TODAY: Whole spectrum of political opposition calls for pension reform protests; Iranian activist prevented from unfurling banner at World Cup match; Sepp Blatter’s visit purely “private” asserts Kremlin; CJP demands release of injured blogger Aleksandr Valov; domestic seafood production rockets in wake of sanctions; Germany sees Russia behind energy sector cyber attack; host nation team through to next stage of World Cup.
With Alexei Navalny calling for July 1 protests against pension reform, the Yabloko party planning one in Moscow for July 3, and the Communists and various trade unions organizing demonstrations in a range of cities in upcoming weeks, it may be possible to speak of a major “consolidated protest”, says opposition leader Sergei Udaltsov. Soccer commentator Leonid Slutsky has announced he will no longer comment on World Cup matches for Russia’s largest state-run broadcaster, just days after mentioning the word “Navalny” live on air. Despite having approval from FIFA, an Iranian women’s activist protesting against her country’s rules on women attending football matches was detained, searched and had her banner confiscated before the Iran-Spain match. Banned FIFA president Sepp Blatter’s visit to Russia for the World Cup is entirely “private”, as are any meetings he might hold, the Kremlin has been quick to assert. Human Rights Watch has affirmed that pressure to improve workers’ rights and tackle forced labor in countries like Russia and Qatar in their preparations for the World Cup must continue after the end of the event.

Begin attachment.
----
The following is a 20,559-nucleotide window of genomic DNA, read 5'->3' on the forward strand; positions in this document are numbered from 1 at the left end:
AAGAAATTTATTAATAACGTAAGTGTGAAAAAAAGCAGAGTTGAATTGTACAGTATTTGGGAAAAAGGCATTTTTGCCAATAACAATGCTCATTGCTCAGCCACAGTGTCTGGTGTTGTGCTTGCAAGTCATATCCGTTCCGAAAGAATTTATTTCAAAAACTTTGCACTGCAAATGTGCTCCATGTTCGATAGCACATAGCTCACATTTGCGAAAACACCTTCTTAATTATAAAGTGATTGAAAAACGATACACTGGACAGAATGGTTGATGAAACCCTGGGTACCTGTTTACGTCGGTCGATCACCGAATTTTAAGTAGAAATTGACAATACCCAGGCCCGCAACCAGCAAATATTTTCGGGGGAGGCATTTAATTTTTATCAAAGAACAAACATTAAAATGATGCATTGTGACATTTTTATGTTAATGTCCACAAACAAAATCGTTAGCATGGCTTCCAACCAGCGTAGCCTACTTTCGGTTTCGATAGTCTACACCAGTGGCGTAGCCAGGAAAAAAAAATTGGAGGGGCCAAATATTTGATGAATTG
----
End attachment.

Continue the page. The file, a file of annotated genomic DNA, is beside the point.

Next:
67% of Russians polled by the All-Russia Public Opinion Center have apparently experienced no impact of anti-Russian sanctions. Domestic seafood production has flourished in the years since sanctions were introduced: Russia’s oyster harvest increased by 265 times in the past three years. RFE/RL reports on a bill on the teaching of native languages in Russia that representatives of many minority peoples consider a threat to their cultures. The head of Germany’s BfV domestic intelligence agency believes that Russia was probably behind a widespread cyber attack on German energy providers. Igor Sechin, the CEO of Rosneft, has noted that the global oil industry successfully navigated its way through the year 2017, the period of “most acute instability” for the sector, but insists that sanctions must be abandoned for it to develop fully.
The Committee to Protect Journalists has called upon Russian to “carefully investigate” the circumstances behind stomach injuries sustained by blog editor Aleksandr Valov while in detention. The way in which the World Cup has unfolded so far has given no sense of Russia’s international isolation, notes Reuters (despite some problems with beer supply). The mood of jubilation has been helped by the fact that, after a decisive match between Uruguay and Saudi Arabia, Russia will advance to the next stage of the competition.
PHOTO: Beer-thirsty Russia fans (Reuters)